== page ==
Ten reps on the rings aren't the same as ten reps on a dip station, especially if you're a big guy. The rings' instability engages much more of the core and eliminates the need to add load with a weight belt.
The Ring Dip
The main reason I like this exercise has to do with the law of irradiation – the contraction of the muscles surrounding a target muscle bolsters that exercise's strength and stability.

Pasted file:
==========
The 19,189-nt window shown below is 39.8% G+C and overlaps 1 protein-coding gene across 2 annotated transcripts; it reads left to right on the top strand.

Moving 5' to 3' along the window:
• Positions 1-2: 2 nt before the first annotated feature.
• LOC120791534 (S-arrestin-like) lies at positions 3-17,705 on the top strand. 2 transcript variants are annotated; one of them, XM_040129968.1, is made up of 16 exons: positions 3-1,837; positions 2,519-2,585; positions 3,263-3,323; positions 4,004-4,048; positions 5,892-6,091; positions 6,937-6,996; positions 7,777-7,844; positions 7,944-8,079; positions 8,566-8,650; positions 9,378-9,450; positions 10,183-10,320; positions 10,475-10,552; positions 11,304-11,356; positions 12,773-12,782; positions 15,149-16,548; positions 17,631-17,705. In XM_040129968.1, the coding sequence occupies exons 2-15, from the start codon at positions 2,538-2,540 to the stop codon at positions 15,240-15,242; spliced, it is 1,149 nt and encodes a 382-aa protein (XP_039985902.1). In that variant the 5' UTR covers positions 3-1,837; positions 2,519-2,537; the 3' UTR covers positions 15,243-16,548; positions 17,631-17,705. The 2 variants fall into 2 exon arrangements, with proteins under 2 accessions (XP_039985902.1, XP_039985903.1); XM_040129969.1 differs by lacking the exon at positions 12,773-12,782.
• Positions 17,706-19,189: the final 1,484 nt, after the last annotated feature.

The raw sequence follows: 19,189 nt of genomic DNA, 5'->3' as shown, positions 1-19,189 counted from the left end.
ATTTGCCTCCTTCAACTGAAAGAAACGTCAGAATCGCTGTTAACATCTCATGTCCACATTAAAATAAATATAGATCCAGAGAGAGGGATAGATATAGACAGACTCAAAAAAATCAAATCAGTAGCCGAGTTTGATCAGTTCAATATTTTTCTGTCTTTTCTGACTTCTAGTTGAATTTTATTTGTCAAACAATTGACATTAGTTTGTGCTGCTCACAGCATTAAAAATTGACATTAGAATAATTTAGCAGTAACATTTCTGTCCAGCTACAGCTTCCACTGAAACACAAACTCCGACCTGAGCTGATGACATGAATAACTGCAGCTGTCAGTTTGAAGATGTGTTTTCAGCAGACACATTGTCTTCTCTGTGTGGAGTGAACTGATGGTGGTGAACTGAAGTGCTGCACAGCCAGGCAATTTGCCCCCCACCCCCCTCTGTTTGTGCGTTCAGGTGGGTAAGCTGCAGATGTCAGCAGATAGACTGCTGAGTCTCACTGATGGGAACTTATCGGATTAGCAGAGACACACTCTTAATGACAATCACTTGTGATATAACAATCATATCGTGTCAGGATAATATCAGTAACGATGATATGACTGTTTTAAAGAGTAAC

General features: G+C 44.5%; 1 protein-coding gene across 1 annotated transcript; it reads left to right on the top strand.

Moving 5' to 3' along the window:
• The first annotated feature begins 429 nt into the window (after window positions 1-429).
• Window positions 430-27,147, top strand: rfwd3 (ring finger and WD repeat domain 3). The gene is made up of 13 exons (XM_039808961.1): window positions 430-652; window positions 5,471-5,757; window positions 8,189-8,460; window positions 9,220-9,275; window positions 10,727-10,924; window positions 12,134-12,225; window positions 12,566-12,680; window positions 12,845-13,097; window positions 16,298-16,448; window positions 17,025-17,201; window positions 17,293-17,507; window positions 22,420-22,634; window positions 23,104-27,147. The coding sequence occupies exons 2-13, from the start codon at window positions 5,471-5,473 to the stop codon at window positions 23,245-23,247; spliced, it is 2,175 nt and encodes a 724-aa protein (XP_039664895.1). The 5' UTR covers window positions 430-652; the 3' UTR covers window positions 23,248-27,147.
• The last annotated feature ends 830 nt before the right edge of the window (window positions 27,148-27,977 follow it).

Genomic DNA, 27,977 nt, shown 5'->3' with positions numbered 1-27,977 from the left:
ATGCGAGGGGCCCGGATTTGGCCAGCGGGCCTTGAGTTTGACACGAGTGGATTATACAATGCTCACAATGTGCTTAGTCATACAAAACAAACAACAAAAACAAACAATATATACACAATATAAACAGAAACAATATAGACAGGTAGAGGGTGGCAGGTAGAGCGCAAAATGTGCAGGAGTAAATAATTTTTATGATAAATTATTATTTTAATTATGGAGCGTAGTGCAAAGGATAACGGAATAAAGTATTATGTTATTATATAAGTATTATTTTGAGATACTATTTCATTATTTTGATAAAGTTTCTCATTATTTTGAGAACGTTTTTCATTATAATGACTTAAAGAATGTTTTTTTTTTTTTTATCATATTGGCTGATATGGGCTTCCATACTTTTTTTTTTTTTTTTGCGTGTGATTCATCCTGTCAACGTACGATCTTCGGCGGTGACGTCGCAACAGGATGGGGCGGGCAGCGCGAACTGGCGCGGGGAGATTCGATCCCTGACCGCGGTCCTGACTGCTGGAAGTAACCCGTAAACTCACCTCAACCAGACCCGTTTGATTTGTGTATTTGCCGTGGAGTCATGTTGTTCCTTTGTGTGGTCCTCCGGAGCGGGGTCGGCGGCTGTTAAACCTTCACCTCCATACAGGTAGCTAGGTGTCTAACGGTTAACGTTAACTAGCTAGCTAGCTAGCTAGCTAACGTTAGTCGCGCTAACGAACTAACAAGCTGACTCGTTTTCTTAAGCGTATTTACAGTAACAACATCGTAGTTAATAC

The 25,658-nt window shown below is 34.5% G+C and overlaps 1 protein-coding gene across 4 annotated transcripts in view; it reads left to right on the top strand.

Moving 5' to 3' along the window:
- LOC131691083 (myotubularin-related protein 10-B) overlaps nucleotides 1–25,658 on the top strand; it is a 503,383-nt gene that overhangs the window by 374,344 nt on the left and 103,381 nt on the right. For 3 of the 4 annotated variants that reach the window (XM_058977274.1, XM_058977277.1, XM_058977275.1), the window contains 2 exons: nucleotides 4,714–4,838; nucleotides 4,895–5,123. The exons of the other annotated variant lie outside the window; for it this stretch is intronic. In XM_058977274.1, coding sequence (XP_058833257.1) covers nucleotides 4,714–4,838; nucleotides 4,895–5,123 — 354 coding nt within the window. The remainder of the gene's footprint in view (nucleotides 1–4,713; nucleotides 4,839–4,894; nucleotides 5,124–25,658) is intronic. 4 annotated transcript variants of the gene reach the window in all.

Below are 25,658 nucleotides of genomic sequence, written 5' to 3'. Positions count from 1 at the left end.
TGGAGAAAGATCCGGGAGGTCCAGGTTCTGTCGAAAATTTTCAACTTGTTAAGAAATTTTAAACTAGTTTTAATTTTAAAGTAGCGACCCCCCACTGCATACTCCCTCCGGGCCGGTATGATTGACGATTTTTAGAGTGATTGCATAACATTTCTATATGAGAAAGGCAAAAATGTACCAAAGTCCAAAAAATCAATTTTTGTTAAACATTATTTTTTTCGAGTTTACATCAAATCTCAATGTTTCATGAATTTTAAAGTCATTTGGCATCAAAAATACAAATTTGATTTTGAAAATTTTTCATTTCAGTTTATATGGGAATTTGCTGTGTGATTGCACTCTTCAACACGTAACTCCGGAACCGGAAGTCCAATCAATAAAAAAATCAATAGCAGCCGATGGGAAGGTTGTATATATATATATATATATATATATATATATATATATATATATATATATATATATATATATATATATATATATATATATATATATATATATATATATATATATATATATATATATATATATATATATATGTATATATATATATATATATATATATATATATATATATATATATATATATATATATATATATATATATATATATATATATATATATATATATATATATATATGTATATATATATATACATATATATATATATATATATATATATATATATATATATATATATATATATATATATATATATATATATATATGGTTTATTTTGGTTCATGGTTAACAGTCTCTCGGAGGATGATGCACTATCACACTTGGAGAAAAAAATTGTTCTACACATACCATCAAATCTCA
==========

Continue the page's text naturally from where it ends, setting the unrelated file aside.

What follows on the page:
The rings' instability forces you to work much harder to stabilize the shoulder joint. That means the pecs, upper back, and traps get much more involved to "help" the triceps than traditional dips, which is a saving grace for bad shoulders.
With rings, you can customize just how internally or externally rotated you want your hands and arms to be. If you're a real rock star, try rotating the palms forward on each rep.